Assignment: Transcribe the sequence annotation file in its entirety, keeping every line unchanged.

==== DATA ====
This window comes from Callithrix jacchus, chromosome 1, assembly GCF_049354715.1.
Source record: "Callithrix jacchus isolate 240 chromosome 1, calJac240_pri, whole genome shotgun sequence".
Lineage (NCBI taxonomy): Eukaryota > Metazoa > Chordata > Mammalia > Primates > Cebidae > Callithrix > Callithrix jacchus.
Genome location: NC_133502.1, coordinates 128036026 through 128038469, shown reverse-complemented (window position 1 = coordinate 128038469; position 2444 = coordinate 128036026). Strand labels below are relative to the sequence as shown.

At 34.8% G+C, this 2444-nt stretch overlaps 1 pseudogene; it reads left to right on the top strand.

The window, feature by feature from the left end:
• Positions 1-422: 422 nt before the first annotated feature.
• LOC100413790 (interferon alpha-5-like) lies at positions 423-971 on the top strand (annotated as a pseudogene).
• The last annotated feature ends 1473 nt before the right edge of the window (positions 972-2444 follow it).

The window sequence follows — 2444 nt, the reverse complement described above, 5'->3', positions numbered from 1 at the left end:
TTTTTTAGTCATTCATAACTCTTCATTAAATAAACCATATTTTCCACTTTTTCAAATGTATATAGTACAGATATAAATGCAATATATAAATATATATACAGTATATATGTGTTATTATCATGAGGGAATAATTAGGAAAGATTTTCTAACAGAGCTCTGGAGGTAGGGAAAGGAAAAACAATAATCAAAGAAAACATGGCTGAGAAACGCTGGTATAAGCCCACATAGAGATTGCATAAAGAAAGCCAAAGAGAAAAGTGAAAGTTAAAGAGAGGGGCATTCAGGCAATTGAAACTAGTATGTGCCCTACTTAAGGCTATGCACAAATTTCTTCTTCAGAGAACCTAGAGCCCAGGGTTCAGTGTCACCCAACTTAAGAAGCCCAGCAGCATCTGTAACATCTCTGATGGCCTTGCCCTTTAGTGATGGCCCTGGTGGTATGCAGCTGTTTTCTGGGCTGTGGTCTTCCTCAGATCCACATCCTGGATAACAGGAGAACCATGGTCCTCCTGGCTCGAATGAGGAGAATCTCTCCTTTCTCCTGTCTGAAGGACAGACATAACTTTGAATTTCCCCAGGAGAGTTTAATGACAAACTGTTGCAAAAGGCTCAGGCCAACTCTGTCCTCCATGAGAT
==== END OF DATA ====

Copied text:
This window comes from Callithrix jacchus, chromosome 1, assembly GCF_049354715.1.
Source record: "Callithrix jacchus isolate 240 chromosome 1, calJac240_pri, whole genome shotgun sequence".
Lineage (NCBI taxonomy): Eukaryota > Metazoa > Chordata > Mammalia > Primates > Cebidae > Callithrix > Callithrix jacchus.
Genome location: NC_133502.1, coordinates 128036026 through 128038469, shown reverse-complemented (window position 1 = coordinate 128038469; position 2444 = coordinate 128036026). Strand labels below are relative to the sequence as shown.

At 34.8% G+C, this 2444-nt stretch overlaps 1 pseudogene; it reads left to right on the top strand.

The window, feature by feature from the left end:
• Positions 1-422: 422 nt before the first annotated feature.
• LOC100413790 (interferon alpha-5-like) lies at positions 423-971 on the top strand (annotated as a pseudogene).
• The last annotated feature ends 1473 nt before the right edge of the window (positions 972-2444 follow it).

The window sequence follows — 2444 nt, the reverse complement described above, 5'->3', positions numbered from 1 at the left end:
TTTTTTAGTCATTCATAACTCTTCATTAAATAAACCATATTTTCCACTTTTTCAAATGTATATAGTACAGATATAAATGCAATATATAAATATATATACAGTATATATGTGTTATTATCATGAGGGAATAATTAGGAAAGATTTTCTAACAGAGCTCTGGAGGTAGGGAAAGGAAAAACAATAATCAAAGAAAACATGGCTGAGAAACGCTGGTATAAGCCCACATAGAGATTGCATAAAGAAAGCCAAAGAGAAAAGTGAAAGTTAAAGAGAGGGGCATTCAGGCAATTGAAACTAGTATGTGCCCTACTTAAGGCTATGCACAAATTTCTTCTTCAGAGAACCTAGAGCCCAGGGTTCAGTGTCACCCAACTTAAGAAGCCCAGCAGCATCTGTAACATCTCTGATGGCCTTGCCCTTTAGTGATGGCCCTGGTGGTATGCAGCTGTTTTCTGGGCTGTGGTCTTCCTCAGATCCACATCCTGGATAACAGGAGAACCATGGTCCTCCTGGCTCGAATGAGGAGAATCTCTCCTTTCTCCTGTCTGAAGGACAGACATAACTTTGAATTTCCCCAGGAGAGTTTAATGACAAACTGTTGCAAAAGGCTCAGGCCAACTCTGTCCTCCATGAGAT